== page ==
The myelodysplastic syndromes (MDS) are morphologically and genetically heterogeneous, and as such a single etiological factor is implausible. Therapy-related MDS has a clear etiology but the predisposition factors remain unclear. Most MDS (>90%) is not therapy-related and an etiology for this majority of patients, and indeed of better defined (morphological or genetic) subgroups cannot yet be ascertained. Exposure to occupational and environmental toxins is not obviously a major etiological contributor. The exceptions may be exposure to low concentrations of benzene and to tobacco smoke (which contains benzene amongst other carcinogens), but even these xenobiotics produce only modestly increased Hazard ratios for the development of MDS. It seems likely that low penetrance genetic variants may influence predisposition, and these may include pathways for xenobiotic metabolism, DNA repair and other quantitative trait loci.© 2013 Elsevier Ltd. All rights reserved. Source

Owen R.G.,St Jamess Institute Of Oncology
Clinical lymphoma, myeloma & leukemia | Year: 2011

Histological transformation, typically to diffuse large B-cell lymphoma (DLBCL) is reported to occur in 5%-10% of patients with WM and recent studies have highlighted a possible aetiological role for the nucleoside analogues. It is however becoming increasingly clear that histological transformation is a complex phenomenon and may include clonally unrelated disorders. In order to highlight this pathological heterogeneity we describe 5 patients with diverse histological progression events. These included EBV-associated events namely DLBCL, peripheral T-cell lymphoma and spontaneously resolving mucocutaneous ulcer. A further 2 patients demonstrated a localised plasma cell rich lesion simulating plasmacytoma and a de novo DLBCL arising in an unrelated B-cell clone. It is clear therefore that detailed pathological assessments are required in all suspected cases of transformation and that the pathological heterogeneity demonstrated by this study needs to be taken into account when potential aetiological factors are being assessed. Copyright © 2010 Elsevier Inc. All rights reserved. Source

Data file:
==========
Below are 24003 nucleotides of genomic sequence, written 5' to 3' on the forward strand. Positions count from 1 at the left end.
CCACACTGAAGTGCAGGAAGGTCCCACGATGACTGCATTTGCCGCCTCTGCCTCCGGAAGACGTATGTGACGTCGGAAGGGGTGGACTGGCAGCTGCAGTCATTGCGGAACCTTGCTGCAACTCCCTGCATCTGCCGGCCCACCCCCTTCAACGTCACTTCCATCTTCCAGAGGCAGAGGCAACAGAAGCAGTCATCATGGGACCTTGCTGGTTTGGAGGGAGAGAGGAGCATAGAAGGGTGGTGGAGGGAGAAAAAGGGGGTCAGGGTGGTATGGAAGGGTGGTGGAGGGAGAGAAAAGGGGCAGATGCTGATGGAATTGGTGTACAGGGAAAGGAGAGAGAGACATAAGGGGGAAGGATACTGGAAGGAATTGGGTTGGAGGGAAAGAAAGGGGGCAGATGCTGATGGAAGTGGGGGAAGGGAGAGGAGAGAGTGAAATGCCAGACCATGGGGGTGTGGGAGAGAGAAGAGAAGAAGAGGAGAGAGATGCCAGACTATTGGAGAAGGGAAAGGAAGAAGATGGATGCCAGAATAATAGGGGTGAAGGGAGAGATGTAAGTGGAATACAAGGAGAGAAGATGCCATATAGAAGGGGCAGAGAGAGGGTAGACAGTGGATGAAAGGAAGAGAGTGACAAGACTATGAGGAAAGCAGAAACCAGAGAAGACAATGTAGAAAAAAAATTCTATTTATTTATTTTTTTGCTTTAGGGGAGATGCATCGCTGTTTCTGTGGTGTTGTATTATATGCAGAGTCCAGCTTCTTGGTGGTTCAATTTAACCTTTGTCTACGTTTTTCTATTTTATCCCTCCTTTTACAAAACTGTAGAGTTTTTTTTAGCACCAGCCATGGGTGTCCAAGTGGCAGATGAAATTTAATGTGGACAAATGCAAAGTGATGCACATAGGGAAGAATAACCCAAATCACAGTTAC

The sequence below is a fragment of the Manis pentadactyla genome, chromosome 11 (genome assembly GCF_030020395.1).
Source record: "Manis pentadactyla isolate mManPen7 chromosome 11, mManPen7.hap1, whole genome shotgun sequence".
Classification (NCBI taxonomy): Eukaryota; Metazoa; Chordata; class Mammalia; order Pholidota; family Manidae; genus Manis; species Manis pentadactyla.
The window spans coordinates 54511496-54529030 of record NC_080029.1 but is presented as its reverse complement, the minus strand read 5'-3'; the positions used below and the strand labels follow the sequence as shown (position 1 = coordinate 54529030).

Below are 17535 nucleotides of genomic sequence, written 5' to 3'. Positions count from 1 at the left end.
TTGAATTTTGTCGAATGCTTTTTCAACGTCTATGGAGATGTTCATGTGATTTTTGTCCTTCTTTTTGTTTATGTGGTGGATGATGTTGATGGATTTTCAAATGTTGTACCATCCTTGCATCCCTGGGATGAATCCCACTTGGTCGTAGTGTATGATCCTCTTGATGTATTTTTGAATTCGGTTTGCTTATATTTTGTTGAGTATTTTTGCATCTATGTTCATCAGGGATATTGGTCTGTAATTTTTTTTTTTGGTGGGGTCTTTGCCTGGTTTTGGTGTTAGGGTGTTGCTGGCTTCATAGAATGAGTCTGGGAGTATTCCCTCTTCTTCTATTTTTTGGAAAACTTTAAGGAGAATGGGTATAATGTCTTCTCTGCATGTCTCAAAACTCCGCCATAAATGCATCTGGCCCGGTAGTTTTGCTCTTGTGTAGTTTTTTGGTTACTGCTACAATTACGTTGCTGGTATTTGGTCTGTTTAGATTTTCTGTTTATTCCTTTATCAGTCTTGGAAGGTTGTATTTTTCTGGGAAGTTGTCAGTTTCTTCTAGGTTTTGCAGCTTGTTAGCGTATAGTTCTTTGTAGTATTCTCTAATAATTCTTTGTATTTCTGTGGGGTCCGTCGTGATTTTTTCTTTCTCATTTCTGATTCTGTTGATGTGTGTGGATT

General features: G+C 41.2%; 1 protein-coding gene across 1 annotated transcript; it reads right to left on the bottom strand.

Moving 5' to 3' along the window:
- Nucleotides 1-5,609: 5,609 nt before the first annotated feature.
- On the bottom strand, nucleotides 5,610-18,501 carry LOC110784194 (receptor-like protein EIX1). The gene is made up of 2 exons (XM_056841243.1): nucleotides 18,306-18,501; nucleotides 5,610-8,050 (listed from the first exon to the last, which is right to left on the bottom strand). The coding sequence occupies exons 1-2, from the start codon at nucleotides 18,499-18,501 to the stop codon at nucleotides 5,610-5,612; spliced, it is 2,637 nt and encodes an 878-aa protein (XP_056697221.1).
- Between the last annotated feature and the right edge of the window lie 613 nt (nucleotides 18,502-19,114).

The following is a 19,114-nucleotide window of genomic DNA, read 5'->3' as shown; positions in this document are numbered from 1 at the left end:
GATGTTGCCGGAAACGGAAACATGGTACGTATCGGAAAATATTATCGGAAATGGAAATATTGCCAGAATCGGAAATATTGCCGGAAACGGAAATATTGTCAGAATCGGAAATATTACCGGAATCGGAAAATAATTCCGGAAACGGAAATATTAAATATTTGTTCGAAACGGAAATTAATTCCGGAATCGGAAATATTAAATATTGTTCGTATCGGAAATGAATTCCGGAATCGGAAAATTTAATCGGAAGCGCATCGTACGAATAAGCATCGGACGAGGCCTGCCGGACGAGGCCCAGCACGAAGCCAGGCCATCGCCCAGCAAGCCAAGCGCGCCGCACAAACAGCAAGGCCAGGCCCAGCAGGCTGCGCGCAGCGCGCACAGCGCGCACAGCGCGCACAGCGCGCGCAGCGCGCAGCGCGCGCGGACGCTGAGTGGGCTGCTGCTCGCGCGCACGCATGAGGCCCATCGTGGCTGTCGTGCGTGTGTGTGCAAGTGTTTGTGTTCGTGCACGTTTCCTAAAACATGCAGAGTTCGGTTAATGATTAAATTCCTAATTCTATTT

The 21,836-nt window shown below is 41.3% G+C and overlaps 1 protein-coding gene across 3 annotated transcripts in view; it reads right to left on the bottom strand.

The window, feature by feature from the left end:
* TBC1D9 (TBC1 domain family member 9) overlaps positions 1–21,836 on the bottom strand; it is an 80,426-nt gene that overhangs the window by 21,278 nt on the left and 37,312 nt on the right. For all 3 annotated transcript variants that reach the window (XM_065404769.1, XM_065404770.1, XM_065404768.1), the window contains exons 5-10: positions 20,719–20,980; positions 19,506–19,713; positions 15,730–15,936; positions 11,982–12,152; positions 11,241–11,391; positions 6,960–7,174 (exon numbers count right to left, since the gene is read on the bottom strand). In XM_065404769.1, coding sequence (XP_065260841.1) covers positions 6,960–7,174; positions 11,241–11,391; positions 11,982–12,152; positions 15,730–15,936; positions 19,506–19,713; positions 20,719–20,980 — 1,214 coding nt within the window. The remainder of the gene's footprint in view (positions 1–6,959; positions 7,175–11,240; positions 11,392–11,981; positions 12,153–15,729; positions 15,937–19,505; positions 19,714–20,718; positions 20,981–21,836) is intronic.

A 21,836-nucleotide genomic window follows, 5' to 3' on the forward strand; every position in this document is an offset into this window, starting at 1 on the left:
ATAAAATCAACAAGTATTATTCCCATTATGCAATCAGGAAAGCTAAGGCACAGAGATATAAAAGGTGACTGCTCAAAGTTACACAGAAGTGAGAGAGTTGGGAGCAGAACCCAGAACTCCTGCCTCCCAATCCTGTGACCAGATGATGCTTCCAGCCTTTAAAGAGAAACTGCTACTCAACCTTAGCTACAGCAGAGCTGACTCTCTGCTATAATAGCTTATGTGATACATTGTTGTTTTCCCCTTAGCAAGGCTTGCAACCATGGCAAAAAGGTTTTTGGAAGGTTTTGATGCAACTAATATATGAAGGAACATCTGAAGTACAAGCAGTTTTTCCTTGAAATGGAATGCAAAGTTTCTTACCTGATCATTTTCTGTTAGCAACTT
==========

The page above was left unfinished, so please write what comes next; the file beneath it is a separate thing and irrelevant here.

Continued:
Feyler S.,University of Leeds | Selby P.J.,University of Leeds | Cook G.,University of Leeds | Cook G.,St Jamess Institute Of Oncology
Blood Reviews | Year: 2013

An effective immune response requires a prompt but measured action against the pathological insult, to prevent over-zealous inflammatory-mediated tissue destruction. In cancer, defective or incompetent immune responses may paradoxically result in disease progression despite an immune attempt at elimination. Tumour-induced immunosuppression may not only result from soluble factors and altered antigenicity, but also from cellular-mediated tumour-induced immune evasion. Multiple myeloma (MM) is associated with both cellular and humoral immune deficiencies and increased TReg cells. In vitro modelling has indicated that the tumour cells directly induce functional TReg cells. In light of this recent evidence, it now seems that the most promising and synergistic approaches for cancer immunotherapy would involve specific anti-tumour immunity and simultaneous reduction of tumour-induced immune-regulation. This review sets out the basic understanding of the human immune response, its dysregulation in cancer and proposes how this knowledge may influence future treatment strategies to maximise the anti-tumour immune response. © 2013 Elsevier Ltd. Source